|Radiograph of Hippocampus paradoxus|
Foster & Gomon, 2010
The species name paradoxus was given because the seahorse is very different from all of the other members of genus Hippocampus; the seahorse is paradoxical. It is most closely related to another seahorse, H. minotaur. Like all seahorses, this species is sexually dimorphic. It is theorized that the brood pouch is attached on the ventral side of the seahorse, near the top of the tail and connecting to the seahorse's chest. This theory is based on its similarity to H. minotaur, but has not been confirmed because a male specimen has not been collected.
The only known specimen is a female, and has a vertical height of 6.5 cm. This species has 8 trunk rings and 11 pectoral fin rays. A series of lobes that resemble small fins make up the majority of this fish's body. The lobes start near the midline of the seahorse's trunk and continue to the end of the seahorse's tail. The first lobe does resemble a small dorsal fin, but it is not one. Unlike all of the other members of its genus, this species of seahorse lacks a dorsal fin.
The holotype is yellow-cream in color, and it is covered with small brown spots. It is possible that the color of the specimen has changed while the body was preserved inside of formaldehyde, so the actual color of this animal in the wild is unknown.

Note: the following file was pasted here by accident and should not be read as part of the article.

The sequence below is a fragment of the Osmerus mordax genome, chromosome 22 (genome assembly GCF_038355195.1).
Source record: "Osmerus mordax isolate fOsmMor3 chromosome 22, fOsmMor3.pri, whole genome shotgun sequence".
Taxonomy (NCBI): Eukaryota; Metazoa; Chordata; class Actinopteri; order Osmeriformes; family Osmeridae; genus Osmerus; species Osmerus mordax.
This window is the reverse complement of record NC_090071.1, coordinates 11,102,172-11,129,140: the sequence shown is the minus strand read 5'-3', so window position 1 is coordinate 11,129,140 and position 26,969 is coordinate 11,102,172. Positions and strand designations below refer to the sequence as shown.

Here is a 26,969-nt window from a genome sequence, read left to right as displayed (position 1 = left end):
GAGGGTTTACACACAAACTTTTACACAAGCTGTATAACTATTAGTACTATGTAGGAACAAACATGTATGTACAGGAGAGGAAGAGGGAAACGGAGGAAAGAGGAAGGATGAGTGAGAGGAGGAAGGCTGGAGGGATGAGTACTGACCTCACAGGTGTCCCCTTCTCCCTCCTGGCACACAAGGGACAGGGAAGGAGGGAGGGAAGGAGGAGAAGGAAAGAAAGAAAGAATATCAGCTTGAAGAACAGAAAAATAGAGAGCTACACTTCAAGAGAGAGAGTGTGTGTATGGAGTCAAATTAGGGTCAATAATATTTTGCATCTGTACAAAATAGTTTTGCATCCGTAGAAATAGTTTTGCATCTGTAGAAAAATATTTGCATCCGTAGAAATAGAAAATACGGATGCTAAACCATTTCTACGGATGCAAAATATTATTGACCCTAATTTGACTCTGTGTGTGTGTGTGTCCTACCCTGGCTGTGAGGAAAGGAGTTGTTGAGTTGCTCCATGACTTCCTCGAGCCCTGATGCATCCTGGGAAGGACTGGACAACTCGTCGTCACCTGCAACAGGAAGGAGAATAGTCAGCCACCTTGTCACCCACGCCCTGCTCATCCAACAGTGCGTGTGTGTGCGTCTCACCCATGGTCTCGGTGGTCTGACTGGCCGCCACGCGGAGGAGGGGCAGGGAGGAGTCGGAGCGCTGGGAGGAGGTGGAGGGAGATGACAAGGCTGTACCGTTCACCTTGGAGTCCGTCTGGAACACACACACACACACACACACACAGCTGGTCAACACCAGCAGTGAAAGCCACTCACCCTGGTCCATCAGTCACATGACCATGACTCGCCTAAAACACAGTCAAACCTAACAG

This species was collected at a depth near 102 m (335 ft). The collection site was in the benthic zone, at the bottom of the ocean, near the substrate (which in this case was sand). The collection site was full of different types of bryozoans, lace corals and sponges. Waters at the collection site are relatively warm.
- Pollom, R. (2017). "Hippocampus paradoxus". The IUCN Red List of Threatened Species. 2017: e.T65368181A67622595. doi:10.2305/IUCN.UK.2017-3.RLTS.T65368181A67622595.en.
- "New species of seahorse found... after sitting in a museum for more than a decade". Daily Mail. 17 February 2011. Retrieved 19 January 2019.
- Foster, Ralph; Gomon, Martin. "A new seahorse (Teleostei: Syngnathidae: Hippocampus) from south-western Australia" (PDF). Zootaxa.
- Froese, Rainer and Pauly, Daniel, eds. (2015). "Hippocampus paradoxus" in FishBase. February 2015 version.